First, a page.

The Rendering

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  • Provenance

    Zeno X Gallery, Antwerp
    Acquired from the above by the present owner in 2003

  • Exhibited

    San Sebastian, European Biennal of Contemporary Art, Manifesta 5, With All Due Intent, June 11 - September 30, 2004, p. 230 (illustrated)
    Württembergischer Kunstverein Stuttgart; Kunsthalle Budapest, Michaël Borremans: Eating the Beard, February 20 - June 26, 2011, p. 216 (illustrated, pp. 106-107)

  • Catalogue Essay

    “All of Borremans’ work shares a sense of ambiguity and melancholy, with elements of the bizarre creeping into what at first seems like a technically startling, yet straightforward realism. Through imagery harkening back to an undatable past—though there are hints of the 1940’s—Borremans creates an austere and oppressive world where things become more and more disturbing the deeper you look” (João Ribas, “The AI Interview: Michaël Borremans", Art Info, March 14, 2006, online).

    Oscillating between inexorable realism and nebulous dreamscape, The Rendering, 2002, encapsulates Michaël Borremans’ enigmatic environments that border on the real and the uncanny. Rendered with lush brushwork in a subdued palette of grays, beiges and browns, Borremans’ subjects are at once mundane and mysterious, ordinary and ethereal. In The Rendering, Borremans captures a closely cropped vignette of a man hovering over a table, engaged in an indecipherable activity. Bathed in an atmospheric light, the protagonist is seen only from the neck down, lending an eerie anonymity to the scene. While his sleeves are painted with stylistic precision, his hands morph into an indecipherable blur. To his right, Borremans illustrates a ghostly figure in a transparent wash that fades into the depths of the shadows. The theme of the double—or the doppelgänger—as seen in this illusory silhouette, is a device encountered throughout the artist’s oeuvre, further heightening the ambiguity between what is real and what is artificial.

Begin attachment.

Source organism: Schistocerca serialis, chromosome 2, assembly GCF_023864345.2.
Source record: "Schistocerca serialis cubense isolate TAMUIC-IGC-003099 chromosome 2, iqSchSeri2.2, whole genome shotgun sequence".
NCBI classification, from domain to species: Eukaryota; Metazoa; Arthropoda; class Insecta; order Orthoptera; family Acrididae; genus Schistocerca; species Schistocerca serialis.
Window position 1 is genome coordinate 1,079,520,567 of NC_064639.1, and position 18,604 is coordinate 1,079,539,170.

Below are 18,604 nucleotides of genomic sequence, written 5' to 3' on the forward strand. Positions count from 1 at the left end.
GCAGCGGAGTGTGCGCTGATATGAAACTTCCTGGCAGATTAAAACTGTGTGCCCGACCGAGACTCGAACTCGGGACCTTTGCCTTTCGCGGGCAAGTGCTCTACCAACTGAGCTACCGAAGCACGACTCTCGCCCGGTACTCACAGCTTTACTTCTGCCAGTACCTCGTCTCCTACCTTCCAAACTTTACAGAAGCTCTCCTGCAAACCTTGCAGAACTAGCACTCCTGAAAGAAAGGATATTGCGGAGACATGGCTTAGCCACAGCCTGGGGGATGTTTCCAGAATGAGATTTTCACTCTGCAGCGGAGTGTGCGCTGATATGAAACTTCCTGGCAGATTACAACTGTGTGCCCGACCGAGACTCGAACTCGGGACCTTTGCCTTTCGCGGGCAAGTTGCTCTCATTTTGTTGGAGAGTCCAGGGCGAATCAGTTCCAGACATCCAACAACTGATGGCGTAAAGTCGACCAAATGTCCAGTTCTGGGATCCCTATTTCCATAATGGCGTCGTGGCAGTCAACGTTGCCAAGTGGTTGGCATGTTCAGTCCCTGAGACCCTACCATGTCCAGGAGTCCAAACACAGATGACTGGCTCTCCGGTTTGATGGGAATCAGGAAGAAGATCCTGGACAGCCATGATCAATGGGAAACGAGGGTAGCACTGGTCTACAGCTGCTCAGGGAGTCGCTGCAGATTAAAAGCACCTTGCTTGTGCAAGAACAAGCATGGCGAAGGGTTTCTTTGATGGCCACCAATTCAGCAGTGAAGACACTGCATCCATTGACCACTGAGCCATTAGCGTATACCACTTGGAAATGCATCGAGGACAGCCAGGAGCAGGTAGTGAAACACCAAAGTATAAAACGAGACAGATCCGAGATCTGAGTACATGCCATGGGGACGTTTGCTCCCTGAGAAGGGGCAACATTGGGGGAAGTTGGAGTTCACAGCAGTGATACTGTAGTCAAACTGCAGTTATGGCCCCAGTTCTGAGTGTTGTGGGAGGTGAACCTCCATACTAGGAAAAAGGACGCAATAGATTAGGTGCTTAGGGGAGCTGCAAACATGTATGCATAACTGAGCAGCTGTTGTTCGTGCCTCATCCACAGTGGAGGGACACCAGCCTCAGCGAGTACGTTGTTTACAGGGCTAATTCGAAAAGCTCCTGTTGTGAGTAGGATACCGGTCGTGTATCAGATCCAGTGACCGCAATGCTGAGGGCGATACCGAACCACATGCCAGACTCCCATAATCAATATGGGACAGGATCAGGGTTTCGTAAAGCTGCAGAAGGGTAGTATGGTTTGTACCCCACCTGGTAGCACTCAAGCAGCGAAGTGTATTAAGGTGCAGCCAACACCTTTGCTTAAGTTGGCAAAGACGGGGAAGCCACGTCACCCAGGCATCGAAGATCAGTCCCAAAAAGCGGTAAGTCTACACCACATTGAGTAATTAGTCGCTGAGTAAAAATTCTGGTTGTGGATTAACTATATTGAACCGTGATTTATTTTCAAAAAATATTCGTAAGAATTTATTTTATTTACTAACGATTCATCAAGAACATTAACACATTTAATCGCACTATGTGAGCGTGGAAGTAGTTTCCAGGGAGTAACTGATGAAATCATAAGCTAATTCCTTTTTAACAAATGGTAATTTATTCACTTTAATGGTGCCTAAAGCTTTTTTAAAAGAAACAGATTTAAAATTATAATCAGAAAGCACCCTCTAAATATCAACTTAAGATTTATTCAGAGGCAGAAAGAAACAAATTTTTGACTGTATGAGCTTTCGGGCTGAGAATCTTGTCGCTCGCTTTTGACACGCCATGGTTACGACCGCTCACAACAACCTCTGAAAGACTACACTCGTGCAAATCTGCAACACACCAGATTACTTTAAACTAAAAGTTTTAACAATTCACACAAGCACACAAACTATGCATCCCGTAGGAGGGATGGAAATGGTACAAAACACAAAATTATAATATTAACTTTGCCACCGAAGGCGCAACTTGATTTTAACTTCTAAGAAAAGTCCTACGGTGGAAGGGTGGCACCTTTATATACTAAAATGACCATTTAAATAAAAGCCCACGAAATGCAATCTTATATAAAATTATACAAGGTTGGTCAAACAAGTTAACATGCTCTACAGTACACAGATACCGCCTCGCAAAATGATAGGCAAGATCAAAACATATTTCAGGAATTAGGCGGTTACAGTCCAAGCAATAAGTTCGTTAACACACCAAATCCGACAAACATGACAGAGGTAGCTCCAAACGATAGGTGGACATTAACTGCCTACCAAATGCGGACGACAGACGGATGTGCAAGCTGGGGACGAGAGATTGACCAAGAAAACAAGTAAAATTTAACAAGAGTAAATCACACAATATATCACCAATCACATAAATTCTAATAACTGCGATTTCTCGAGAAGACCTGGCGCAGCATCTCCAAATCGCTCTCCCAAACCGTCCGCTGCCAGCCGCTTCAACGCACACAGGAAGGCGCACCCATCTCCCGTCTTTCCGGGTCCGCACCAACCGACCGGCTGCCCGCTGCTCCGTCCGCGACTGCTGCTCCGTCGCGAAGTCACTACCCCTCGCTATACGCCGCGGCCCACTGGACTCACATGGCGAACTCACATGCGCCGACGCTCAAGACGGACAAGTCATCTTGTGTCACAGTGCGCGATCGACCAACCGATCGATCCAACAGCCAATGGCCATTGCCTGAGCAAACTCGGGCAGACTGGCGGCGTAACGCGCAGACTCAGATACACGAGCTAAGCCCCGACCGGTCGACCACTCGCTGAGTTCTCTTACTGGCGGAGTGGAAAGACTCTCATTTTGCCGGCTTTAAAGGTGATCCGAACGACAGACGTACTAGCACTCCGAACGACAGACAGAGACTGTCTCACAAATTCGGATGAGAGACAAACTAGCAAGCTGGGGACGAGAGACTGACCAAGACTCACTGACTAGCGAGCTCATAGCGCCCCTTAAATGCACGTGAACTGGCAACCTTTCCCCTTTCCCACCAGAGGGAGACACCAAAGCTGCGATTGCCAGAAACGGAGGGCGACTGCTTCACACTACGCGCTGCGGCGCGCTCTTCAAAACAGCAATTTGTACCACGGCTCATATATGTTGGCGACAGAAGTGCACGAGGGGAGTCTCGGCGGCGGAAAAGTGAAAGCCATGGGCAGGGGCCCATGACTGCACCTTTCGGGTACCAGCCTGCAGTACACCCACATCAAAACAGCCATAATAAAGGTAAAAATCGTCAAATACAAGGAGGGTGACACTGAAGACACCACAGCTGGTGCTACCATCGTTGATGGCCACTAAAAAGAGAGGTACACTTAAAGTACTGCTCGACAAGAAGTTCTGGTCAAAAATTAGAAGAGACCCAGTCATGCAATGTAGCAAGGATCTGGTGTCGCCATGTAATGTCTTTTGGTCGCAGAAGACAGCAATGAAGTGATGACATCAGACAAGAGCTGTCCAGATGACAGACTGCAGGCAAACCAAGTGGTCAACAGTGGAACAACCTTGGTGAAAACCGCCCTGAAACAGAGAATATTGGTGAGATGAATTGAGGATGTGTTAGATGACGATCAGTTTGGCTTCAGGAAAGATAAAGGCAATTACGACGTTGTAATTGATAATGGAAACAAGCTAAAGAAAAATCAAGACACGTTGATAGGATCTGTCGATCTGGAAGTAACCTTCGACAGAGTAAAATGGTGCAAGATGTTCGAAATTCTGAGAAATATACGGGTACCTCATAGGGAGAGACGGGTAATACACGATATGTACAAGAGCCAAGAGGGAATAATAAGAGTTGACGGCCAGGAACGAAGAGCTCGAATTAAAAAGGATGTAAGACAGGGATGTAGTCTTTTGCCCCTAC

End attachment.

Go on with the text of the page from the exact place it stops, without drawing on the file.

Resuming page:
Evading clear narrative, The Rendering captures an acute emotional tension and subdued suspense, ultimately inviting more questions than it provides answers. The artist explains, “With the paintings, at first you expect a narrative, because the figures are familiar. But then you see that some parts of the paintings don’t match, or don’t make sense. The works don’t come to a conclusion in the way we expect them to. The images are unfinished: they remain open” (Michaël Borremans, quoted in David Coggins, “Michaël Borremans: An Interview", Art in America, February 25, 2009, online). In The Rendering, Borremans’ figures are frozen mid-gesture, their heads missing and bodies blending into the shadowy background. The painting possesses a strange unease that undermines the traditional function of portraiture—faceless and nameless, Borremans’ subjects occupy the liminal zone between presence and absence.

    Having originally studied photography and filmmaking, Borremans takes his subjects from objects in his environment such as magazine photos, film stills or television broadcasts. Removed from their original contexts, his figures are made anonymous, embodying scenes that read like dreams or nightmares. Exemplary of the artist’s seductive and timeless paintings, The Rendering is characterized by a unique dialogue between the Old Masters Borremans reveres and a uniquely contemporary disposition. Reminiscent of Jean-Baptiste-Siméon Chardin’s 18th century still lifes, Johannes Vermeer’s atmospheric interiors, or Francisco de Goya’s affecting portraits, the present work draws heavily on art historical influences. Yet beneath the veil of stylistic perfection, Borremans’ paintings are distinguished by a sense of post-Surrealist unease. Brimming with psychological undertones, The Rendering evades narrative and eludes comprehension, provoking in viewers a palpable disquiet that is quintessential of the artist’s oeuvre.

Ο ◆408

A Discerning Vision Property from an Important Private Collection

The Rendering

signed, titled and dated "MICHAËL M.C.G. BORREMANS -THE RENDERING- O.O.C. 2002"on the reverse
oil on canvas
29 1/8 x 48 7/8 in. (74 x 124.1 cm.)
Painted in 2002.

Estimate
$350,000 - 450,000 

sold for $437,500

Contact Specialist
Rebekah Bowling
Head of Day Sale, Afternoon Session
New York
+ 1 212 940 1250

20th Century & Contemporary Art Day Sale Afternoon Session

New York Auction 13 November 2019